In today’s digital landscape, businesses are pressured to deliver omnichannel customer experiences and be active within different websites, apps, voice assistants, and even augmented reality. This set of expectations has put a new demand on how content should be managed digitally, leading web developers to choose a headless content management system (CMS).
A headless CMS may not be the best solution for every digital project; however, as it increasingly gains traction in the CMS ecosystem, it is a technology to watch out for.
What is a headless CMS?
A headless content management system is a back-end only framework storing raw content that can be published anywhere, using any front-end platform. Headless CMS architecture breaks up back-end functions like content creation, editing, and storage from front-end functions like presentation and delivery. In contrast to a traditional CMS, the front-end and back-end communicate together using an application programming interface (API).
When you decouple your content store or ‘body’ from its storefront or ‘head,’ it becomes a headless CMS.
This might sound counterintuitive at first, but in reality headless CMS is a dynamic architecture that can help brands manage the number of technologies constantly emerging. Here’s our breakdown of the top 7 benefits headless CMS has to offer:
With a headless CMS, businesses can use any front-end tool they desire to deliver content. This means web developers can present innovative content beyond conventional websites and apps, instead reaching any digital channel imaginable from smartwatches to inside virtual reality headsets.
In an act to rebrand, Burger King installed digital menu boards across all its U.S restaurant locations. The attention grabbing boards were made possible due to a headless technology that can update menu items and pricing based on real-time inventory and advertisement priorities – ensuring an engaging dining experience. The board even goes as far as broadcasting weather updates and mentioning job openings.
Companies no longer need to hire a large and expensive team of knowledgeable developers who specialise in a specific content management system. While a degree of expertise is always required in back-end frameworks, it does not reach the intensity of a traditional CMS.
If your business prioritises tech innovation then headless CMS is certainly for you. To future-proof decisions, many organisations are adopting headless architecture early and enjoying the long-term efficiencies of being ahead of the grain.
An API driven CMS is ready to support digital channels that will gain popularity in the future. IKEA is already pushing these limits by incorporating an innovative AR app into its mix. IKEA’s customers can use their smartphone camera to take a picture of a room in their home and select items from the furniture company’s catalog to see how they’ll fit and look.
The divorce between front-end and back-end systems decreases the reliance engineers have on each other. With a headless CMS, marketing teams can manage and evolve content without developers’ constant help. Headless CMS could mean the difference between hours and seconds when it comes to simple content change requests.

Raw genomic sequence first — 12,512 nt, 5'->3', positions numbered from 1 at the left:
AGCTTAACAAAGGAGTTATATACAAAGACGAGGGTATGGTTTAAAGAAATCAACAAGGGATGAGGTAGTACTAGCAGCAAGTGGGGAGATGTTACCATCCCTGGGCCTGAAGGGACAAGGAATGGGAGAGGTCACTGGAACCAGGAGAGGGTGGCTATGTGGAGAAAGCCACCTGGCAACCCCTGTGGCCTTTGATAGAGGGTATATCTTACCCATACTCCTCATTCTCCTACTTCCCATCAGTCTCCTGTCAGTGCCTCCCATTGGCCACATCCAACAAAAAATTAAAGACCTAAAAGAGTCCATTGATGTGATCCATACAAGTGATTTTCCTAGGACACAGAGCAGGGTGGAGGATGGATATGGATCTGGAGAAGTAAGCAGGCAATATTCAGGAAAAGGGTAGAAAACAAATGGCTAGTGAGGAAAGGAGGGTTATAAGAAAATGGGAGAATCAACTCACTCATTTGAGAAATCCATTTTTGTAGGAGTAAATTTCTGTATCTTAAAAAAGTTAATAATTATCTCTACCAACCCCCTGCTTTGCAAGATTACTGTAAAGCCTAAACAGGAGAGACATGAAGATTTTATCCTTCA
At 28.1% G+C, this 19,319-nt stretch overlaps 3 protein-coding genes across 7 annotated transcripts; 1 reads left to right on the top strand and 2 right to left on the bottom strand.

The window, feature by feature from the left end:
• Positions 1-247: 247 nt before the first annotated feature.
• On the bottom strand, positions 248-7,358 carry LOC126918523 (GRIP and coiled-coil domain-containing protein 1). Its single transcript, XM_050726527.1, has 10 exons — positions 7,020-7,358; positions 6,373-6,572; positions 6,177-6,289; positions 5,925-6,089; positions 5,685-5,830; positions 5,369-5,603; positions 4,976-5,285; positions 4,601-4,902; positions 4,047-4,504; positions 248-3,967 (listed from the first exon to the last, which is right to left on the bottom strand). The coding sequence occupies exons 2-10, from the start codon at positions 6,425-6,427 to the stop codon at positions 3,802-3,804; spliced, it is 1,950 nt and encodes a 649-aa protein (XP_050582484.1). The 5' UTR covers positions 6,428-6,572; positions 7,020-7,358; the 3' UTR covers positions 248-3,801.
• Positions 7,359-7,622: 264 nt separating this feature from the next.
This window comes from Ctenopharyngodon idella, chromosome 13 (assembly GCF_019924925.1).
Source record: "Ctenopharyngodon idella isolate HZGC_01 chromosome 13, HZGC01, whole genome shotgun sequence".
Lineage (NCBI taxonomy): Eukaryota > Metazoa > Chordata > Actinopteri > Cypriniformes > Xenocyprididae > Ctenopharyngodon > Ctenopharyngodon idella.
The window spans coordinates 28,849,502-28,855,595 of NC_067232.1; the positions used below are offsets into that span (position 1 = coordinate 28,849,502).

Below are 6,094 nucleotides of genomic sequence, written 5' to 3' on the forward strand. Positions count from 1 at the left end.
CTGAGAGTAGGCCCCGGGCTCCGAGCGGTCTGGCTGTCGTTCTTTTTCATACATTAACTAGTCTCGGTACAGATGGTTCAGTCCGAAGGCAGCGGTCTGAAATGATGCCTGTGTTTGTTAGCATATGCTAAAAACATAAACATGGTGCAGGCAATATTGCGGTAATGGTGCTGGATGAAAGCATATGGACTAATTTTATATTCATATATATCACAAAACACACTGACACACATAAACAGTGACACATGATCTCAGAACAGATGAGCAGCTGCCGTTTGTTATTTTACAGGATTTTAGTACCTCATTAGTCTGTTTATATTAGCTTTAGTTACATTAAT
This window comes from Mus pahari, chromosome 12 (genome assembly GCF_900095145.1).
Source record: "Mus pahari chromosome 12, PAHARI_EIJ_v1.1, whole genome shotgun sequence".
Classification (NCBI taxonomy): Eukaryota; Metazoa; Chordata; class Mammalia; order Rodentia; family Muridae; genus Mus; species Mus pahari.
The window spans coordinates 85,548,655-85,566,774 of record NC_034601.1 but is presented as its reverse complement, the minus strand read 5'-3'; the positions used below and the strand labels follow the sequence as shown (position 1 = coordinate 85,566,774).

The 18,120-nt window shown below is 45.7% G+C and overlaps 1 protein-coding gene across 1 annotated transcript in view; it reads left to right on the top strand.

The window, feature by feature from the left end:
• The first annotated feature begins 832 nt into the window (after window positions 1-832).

Content authors have more control over the quality of their work and can easily personalise content to better engage with consumers without limited, inflexible template obligations. This is vital at a time where Google continues to prioritise site speed, time on site and most importantly site engagement within its algorithms. Using headless CMS and personalisation across all its touchpoints, Glossier has built an incredibly loyal community of beauty lovers.
For developers, headless CMS will mean less time spent on administration and more leanicy to focus time on innovative product development.
Time saving across departments not only translates to immediate cost-saving, but also to agile workflows.
5. Extra security
You don’t have to worry about all the additional security requirements that come along with a traditional CMS like WordPress. The content made accessible via an API is often ‘read-only’ adding a much needed level of security. Even better, developers can hide that API behind one or more layers of code, protecting it from the vulnerability of attack.
6. Brand consistency
Brand consistency is a crucial part of any brand’s growth, but no matter how hard you try, using multiple content management platforms will always create inconsistencies.
Using different CMS architecture means dissimilarities between front and backends, each with its own coding language and preferred way of performing. This results in slightly different user experiences across touch points, regardless of whether brand guidelines were followed or not.
A headless CMS offers the ability to standardise the backend – the content repository – while leaving the front-end flexible to meet different business needs. When all content is unified in one system, companies have greater control over creating digitally experienced, brand-consistent sites.
A down web page can kill important leads and conversions, which is why many companies will do anything possible to optimise their digital performance. With headless, if the back-end CMS platform has any technical difficulties, it won’t compromise your website since the front-end and back-end are entirely decoupled.
For these reasons, our team of developers praise headless CMS. Clearly, when it comes to omnichannel digital marketing, a headless architecture is ideal for almost any touchpoint.
Read how our team produced a fast-loading and future-proof website for Baseball Australia using a headless CMS.
Not sure if you need a headless CMS?
Our expert team can help craft a digital strategy that is right for your business. Keep ahead of evolving trends and contact the Thirst Creative team to discuss a digital solution tailored to your brand.